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4 common reasons for business partner disputes

On Behalf of | May 8, 2021 | Business Consulting & Advice, Business Lawsuits & Disputes |

You may have entered your business partnership with the intent to do everything in the business as a team, but a disagreement can make it difficult to remain united. What are some common causes of disputes in business partnerships?

1. Financial disputes

Managing your business’s finances is key to your long-term success, but disagreements about those finances can lead to serious conflict between business partners. Even seemingly minor disagreements about managing the financial aspect of your daily operations could reach a breaking point if your business goes through a period of financial difficulty. In other cases, a partner may breach their fiduciary duty to the company through misappropriation of business funds or mixing business and personal funds.

2. Disagreements about each partner’s role and responsibilities

Establishing a business as a partnership allows you to benefit from both partners’ knowledge and skill. However, if one partner does not uphold their responsibilities, if partners’ work overlaps too much or if workloads are not distributed appropriately, the company may not run as smoothly.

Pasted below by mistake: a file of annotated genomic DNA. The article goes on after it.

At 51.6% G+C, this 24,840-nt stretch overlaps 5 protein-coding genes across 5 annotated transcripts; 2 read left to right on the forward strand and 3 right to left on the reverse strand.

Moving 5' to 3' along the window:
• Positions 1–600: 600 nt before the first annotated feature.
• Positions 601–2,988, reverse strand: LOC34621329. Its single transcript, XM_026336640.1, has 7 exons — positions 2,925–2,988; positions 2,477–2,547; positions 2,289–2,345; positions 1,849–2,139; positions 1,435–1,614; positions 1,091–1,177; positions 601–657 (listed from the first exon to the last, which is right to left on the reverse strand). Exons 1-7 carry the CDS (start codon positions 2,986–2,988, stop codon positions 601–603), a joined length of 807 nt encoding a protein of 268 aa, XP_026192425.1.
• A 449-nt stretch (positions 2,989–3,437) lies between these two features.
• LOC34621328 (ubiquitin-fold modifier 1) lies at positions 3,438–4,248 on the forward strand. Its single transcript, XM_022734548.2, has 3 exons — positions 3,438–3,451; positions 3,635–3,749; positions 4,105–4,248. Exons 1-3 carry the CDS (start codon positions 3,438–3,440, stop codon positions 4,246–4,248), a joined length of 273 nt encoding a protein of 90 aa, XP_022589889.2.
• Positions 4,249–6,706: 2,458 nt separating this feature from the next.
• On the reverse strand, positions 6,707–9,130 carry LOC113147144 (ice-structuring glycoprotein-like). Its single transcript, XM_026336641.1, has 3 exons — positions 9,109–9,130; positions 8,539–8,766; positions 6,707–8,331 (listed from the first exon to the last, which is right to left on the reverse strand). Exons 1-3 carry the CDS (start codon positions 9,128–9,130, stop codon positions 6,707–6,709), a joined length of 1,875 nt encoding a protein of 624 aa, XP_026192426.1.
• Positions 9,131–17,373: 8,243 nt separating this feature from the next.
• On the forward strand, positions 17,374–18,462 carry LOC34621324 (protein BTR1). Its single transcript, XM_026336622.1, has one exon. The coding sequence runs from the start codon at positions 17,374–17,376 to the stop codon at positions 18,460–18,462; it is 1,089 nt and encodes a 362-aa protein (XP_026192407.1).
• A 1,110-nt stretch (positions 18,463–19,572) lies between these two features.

3. Disputes over intellectual property

If your company actively builds its intellectual property, that intangible asset can be particularly valuable. Disagreements about who owns this intellectual property and how it should be managed can put that investment in jeopardy.

4. Different goals for the company’s future

If you and your partner do not agree on your vision for the company’s future then you may find it difficult to agree on more immediate matters.

What can business owners do when disputes arise?

While many disputes can be prevented through a careful and comprehensive partnership agreement, some disagreements may be inevitable. When these disputes arise, it may be helpful to discuss your options with an experienced attorney. Their guidance can provide insight into the terms of your partnership agreement and possible dispute resolution options.